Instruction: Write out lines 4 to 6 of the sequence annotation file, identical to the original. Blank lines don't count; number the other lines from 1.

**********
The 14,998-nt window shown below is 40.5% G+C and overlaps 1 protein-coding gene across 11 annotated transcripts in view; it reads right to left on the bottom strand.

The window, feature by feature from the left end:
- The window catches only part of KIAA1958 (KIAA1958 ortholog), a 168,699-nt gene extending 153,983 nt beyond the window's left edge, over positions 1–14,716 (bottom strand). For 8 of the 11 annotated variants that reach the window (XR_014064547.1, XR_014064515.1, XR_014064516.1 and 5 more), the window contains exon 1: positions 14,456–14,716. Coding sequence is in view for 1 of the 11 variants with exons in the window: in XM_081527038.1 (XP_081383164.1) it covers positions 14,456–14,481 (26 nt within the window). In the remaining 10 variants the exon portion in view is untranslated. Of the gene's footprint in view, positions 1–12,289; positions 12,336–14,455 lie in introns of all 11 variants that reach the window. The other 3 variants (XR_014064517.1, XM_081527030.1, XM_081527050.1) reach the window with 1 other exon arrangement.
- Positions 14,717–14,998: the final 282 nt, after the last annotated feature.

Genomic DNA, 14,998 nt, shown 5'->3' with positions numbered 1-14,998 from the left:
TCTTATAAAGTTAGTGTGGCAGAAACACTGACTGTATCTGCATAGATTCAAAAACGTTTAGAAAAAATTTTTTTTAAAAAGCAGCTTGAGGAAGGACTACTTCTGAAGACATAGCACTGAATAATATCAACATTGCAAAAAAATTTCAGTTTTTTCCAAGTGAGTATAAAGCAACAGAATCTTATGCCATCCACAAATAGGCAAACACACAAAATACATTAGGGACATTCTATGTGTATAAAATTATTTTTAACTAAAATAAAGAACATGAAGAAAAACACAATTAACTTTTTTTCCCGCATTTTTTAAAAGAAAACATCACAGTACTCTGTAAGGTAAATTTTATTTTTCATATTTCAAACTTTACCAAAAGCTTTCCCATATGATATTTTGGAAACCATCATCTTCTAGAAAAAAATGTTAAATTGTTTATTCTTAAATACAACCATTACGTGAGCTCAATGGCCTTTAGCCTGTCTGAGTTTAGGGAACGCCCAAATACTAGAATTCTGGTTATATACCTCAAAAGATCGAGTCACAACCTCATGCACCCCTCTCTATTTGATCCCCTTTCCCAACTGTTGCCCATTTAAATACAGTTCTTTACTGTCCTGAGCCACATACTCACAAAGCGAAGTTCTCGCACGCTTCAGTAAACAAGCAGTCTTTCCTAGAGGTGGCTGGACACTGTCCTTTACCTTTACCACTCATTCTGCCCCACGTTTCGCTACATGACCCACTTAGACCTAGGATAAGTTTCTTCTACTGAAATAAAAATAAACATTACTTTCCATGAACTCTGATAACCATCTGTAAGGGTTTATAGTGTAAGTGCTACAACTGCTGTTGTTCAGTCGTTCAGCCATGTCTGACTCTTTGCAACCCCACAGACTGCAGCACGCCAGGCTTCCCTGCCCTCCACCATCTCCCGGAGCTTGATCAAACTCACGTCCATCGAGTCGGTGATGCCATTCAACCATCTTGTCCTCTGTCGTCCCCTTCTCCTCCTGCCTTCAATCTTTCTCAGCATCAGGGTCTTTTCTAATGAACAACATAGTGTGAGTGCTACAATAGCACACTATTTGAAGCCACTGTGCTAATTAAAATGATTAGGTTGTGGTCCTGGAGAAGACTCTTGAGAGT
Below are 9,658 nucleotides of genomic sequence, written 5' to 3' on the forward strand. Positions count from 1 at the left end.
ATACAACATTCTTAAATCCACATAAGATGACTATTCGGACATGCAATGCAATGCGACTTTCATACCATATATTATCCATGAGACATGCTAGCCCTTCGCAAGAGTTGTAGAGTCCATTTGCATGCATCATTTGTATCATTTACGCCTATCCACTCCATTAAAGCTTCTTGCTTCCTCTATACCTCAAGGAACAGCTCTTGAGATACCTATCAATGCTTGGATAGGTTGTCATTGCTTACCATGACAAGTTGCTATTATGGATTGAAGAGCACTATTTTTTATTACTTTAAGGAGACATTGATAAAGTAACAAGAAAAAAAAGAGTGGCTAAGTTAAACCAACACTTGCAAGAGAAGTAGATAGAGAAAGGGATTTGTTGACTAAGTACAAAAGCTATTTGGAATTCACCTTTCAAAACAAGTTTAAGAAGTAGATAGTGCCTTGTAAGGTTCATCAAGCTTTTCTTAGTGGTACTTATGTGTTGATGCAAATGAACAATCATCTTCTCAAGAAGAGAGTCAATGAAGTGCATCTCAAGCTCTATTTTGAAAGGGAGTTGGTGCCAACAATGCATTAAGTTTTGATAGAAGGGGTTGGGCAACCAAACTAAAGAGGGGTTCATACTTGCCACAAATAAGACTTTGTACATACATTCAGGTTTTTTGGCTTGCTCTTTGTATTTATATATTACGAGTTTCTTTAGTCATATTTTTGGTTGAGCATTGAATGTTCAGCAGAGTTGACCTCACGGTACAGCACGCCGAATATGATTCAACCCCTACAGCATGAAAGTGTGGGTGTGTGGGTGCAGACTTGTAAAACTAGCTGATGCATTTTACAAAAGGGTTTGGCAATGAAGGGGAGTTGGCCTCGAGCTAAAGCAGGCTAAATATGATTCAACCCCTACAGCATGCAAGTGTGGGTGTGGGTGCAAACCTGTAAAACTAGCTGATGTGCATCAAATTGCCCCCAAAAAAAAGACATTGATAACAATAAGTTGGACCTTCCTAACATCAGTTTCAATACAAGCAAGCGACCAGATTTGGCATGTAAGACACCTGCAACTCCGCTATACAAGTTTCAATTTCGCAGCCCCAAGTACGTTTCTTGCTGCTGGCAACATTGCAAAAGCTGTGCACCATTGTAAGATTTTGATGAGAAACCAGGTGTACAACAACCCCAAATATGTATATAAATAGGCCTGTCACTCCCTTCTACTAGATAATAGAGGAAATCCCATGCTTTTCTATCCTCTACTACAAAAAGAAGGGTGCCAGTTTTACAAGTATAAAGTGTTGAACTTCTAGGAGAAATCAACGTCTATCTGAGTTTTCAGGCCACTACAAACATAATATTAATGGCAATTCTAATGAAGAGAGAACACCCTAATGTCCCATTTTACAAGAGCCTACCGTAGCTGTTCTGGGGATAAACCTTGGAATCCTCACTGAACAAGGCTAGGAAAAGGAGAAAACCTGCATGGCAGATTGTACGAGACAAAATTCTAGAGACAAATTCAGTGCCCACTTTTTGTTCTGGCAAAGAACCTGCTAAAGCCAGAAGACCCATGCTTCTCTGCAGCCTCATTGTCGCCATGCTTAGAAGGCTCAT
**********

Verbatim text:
- Positions 14,717–14,998: the final 282 nt, after the last annotated feature.

Genomic DNA, 14,998 nt, shown 5'->3' with positions numbered 1-14,998 from the left:
TCTTATAAAGTTAGTGTGGCAGAAACACTGACTGTATCTGCATAGATTCAAAAACGTTTAGAAAAAATTTTTTTTAAAAAGCAGCTTGAGGAAGGACTACTTCTGAAGACATAGCACTGAATAATATCAACATTGCAAAAAAATTTCAGTTTTTTCCAAGTGAGTATAAAGCAACAGAATCTTATGCCATCCACAAATAGGCAAACACACAAAATACATTAGGGACATTCTATGTGTATAAAATTATTTTTAACTAAAATAAAGAACATGAAGAAAAACACAATTAACTTTTTTTCCCGCATTTTTTAAAAGAAAACATCACAGTACTCTGTAAGGTAAATTTTATTTTTCATATTTCAAACTTTACCAAAAGCTTTCCCATATGATATTTTGGAAACCATCATCTTCTAGAAAAAAATGTTAAATTGTTTATTCTTAAATACAACCATTACGTGAGCTCAATGGCCTTTAGCCTGTCTGAGTTTAGGGAACGCCCAAATACTAGAATTCTGGTTATATACCTCAAAAGATCGAGTCACAACCTCATGCACCCCTCTCTATTTGATCCCCTTTCCCAACTGTTGCCCATTTAAATACAGTTCTTTACTGTCCTGAGCCACATACTCACAAAGCGAAGTTCTCGCACGCTTCAGTAAACAAGCAGTCTTTCCTAGAGGTGGCTGGACACTGTCCTTTACCTTTACCACTCATTCTGCCCCACGTTTCGCTACATGACCCACTTAGACCTAGGATAAGTTTCTTCTACTGAAATAAAAATAAACATTACTTTCCATGAACTCTGATAACCATCTGTAAGGGTTTATAGTGTAAGTGCTACAACTGCTGTTGTTCAGTCGTTCAGCCATGTCTGACTCTTTGCAACCCCACAGACTGCAGCACGCCAGGCTTCCCTGCCCTCCACCATCTCCCGGAGCTTGATCAAACTCACGTCCATCGAGTCGGTGATGCCATTCAACCATCTTGTCCTCTGTCGTCCCCTTCTCCTCCTGCCTTCAATCTTTCTCAGCATCAGGGTCTTTTCTAATGAACAACATAGTGTGAGTGCTACAATAGCACACTATTTGAAGCCACTGTGCTAATTAAAATGATTAGGTTGTGGTCCTGGAGAAGACTCTTGAGAGT